Thanks again to Marvel Toys for the images.
Of Their Time
The existence of Krule and Tusk action figures just about screams "it's the 90s!"
As, to a lesser extent, to all the figures culled from the Omega Red story in X-Men #4-7, though at least Omega Red, Maverick and Wolverine spy gear have made appearances outside that one story.
Ahab's inclusion is curious, as it falls between the (very brief) periods in which that character was a thing in the comics: his first appearances in the "Days of Future Present" annuals, which occurred a few years before these figures were released, and the introduction of Rory Campbell in Excalibur and the teases that he would become Ahab in the future, which doesn't happen until later in '93.
Obviously, I'm a big fan of the Cyclops figure in Series IV. Though a little bulkier & barrel chested than I'd like, I remember being viscerally excited to have a Cyclops figure in his current duds, and of course, the light-up visor is just an all around great action feature.
The third Cable figure is probably my all-time favorite of the character's many figures, a simple and well-executed design.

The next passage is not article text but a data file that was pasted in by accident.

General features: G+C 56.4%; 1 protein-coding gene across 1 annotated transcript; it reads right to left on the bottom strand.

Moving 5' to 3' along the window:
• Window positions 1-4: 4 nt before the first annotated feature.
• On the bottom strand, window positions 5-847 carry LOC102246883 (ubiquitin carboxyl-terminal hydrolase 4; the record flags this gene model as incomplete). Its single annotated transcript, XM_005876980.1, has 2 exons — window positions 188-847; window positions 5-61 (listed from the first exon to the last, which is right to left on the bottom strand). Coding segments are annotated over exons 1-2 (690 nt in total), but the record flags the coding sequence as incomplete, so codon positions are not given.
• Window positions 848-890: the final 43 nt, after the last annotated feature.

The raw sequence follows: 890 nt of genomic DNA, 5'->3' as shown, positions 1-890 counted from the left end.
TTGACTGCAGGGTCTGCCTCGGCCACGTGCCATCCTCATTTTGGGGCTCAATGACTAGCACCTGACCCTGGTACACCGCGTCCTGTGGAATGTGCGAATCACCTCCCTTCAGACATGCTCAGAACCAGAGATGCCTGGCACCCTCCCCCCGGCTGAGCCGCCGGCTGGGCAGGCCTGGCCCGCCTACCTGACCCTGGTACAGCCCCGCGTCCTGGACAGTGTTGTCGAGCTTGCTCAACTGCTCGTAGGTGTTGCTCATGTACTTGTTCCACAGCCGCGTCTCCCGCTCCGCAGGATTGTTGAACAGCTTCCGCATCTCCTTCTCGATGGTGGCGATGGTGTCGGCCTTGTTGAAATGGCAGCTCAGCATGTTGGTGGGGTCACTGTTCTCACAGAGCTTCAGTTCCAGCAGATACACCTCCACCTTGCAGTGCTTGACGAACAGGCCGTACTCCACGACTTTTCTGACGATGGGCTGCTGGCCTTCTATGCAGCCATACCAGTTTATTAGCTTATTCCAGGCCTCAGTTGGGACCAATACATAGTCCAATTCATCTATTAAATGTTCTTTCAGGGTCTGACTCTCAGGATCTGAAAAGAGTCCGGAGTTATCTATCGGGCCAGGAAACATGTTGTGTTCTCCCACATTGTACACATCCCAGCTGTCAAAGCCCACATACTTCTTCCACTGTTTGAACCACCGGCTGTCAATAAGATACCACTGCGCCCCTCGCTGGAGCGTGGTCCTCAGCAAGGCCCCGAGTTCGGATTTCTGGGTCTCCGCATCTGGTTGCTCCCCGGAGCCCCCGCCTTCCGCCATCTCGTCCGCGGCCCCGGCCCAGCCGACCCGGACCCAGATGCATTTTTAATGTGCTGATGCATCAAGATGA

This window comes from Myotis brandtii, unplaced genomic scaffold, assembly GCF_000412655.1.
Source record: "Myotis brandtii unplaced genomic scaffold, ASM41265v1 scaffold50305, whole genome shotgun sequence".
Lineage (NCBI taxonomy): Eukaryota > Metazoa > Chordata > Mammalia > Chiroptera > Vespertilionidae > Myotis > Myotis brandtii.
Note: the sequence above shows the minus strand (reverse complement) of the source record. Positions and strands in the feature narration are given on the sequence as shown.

Similarly, the Bishop figure is striking, with a lot of detail in the sculpt. Having his hair molded prevents the head from turning, but otherwise, it's a top-notch figure with an unintrusive action feature.
And finally, the Brood figure is just fantastic, a remarkably solid hunk of plastic that not only makes for a great X-Men figure, but also an all purpose alien/Cobra-project-gone-wrong for GI Joe figures.
These series represent the last time these action figures exist specifically as an extension of the comic books - while the animated series on Fox did air while these figures were on the shelves, they would have been developed prior to the show's launch. And while future lines will continue to mine the comics for additional characters (often to dubious success), future lines will also be heavily influenced by the animated series (it is doubtful Rogue would ever have gotten a figure if not for her popularity spiking thanks to the cartoon), including a line inspired by a specific story from the series.